This special season seven episode is a fictional crossover between The X-Files and the reality television program Cops. The episode is presented in the format of any other Cops episode, only with Mulder and Scully at the center of the investigation into an alleged monster that’s been terrorizing a neighborhood in LA.

Mulder and Scully are joined by local cops, and the camera crew, as they hunt the monster. Mulder has wild theories (he thinks it’s a werewolf), while his skeptical partner fears how people who aren’t used to his spooky theories will react. Still, it’s Mulder who embraces the popularity, while Scully is characteristically annoyed by the camera crew, resulting in some pretty hilarious scenes. The alleged monster is quite interesting as well because it transforms into the mortal fear of the person it attacks, so everyone who encounters it inevitably gives a different description, including one person who described Freddy Krueger. “X-Cops” is weird, at times a bit spooky, but above all it's hilarious. The format, while unorthodox makes, the comedic moments even funnier, Mulder and Scully's dynamic is flawless, and who can forget line's Scully’s creepy “because the FBI has nothing to hide”, or Mulder's "I don't think it's live television, Scully. She just said *bleep*".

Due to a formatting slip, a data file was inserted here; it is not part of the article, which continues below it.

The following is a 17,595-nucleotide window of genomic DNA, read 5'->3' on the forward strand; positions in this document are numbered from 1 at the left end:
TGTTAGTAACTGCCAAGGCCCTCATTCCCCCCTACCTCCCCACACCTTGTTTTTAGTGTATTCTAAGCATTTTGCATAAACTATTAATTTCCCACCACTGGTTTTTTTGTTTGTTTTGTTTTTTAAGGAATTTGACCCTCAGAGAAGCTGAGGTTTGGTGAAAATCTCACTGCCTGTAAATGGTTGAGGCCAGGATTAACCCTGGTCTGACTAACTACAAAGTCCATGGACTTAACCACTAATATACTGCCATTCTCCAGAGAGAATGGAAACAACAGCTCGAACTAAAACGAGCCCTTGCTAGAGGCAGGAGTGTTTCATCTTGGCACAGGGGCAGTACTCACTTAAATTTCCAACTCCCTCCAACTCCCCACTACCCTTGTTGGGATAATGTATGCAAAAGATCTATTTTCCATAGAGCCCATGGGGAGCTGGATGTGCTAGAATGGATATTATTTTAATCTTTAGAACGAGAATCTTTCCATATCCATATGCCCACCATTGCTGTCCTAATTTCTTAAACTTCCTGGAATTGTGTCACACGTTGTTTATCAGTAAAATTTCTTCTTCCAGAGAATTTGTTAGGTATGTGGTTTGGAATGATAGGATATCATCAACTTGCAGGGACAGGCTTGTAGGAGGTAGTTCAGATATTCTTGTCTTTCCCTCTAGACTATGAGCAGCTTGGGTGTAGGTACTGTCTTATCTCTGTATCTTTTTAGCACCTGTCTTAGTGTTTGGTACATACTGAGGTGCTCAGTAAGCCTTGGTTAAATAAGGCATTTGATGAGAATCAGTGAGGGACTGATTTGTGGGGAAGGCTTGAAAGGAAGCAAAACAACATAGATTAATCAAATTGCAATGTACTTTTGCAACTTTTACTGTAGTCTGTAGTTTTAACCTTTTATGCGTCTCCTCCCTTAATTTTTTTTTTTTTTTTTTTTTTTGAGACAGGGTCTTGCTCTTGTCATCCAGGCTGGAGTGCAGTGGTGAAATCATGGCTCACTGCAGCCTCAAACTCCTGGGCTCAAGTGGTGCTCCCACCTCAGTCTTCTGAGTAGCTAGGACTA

When The X-Files came back in 2016, we were all skeptical about the show’s ability to still deliver the kind of entertainment we got from it throughout the original nine-season run. But while the first two episodes didn't impress, the third episode knocked it out of the park.

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Written and directed by an X-Files veteran, Darin Morgan, this fantastic comedic episode revolves around mysterious killings seemingly perpetrated by a were-monster. The twist is, said monster is a lizard-creature, who was bitten by a human and thus turns into one during the day. As for the murders, they were all done by a regular man, and the “monster” Guy Man was just in the wrong place at the wrong time. Morgan worked in tons of in-jokes and Easter eggs into the episode, Mulder and Scully are as riveting and hilarious as ever, and Guy Man's understanding of what it means to be human is both hilarious and disturbingly accurate. The “this is how I like my Mulder” scene is one of the funniest X-Files scenes ever and Mulder’s interactions with the Internet and modern technology are priceless. "Mulder and Scully Meet the Were-Monster" is a smart, hilarious, and above all, an immensely fun celebration of the show.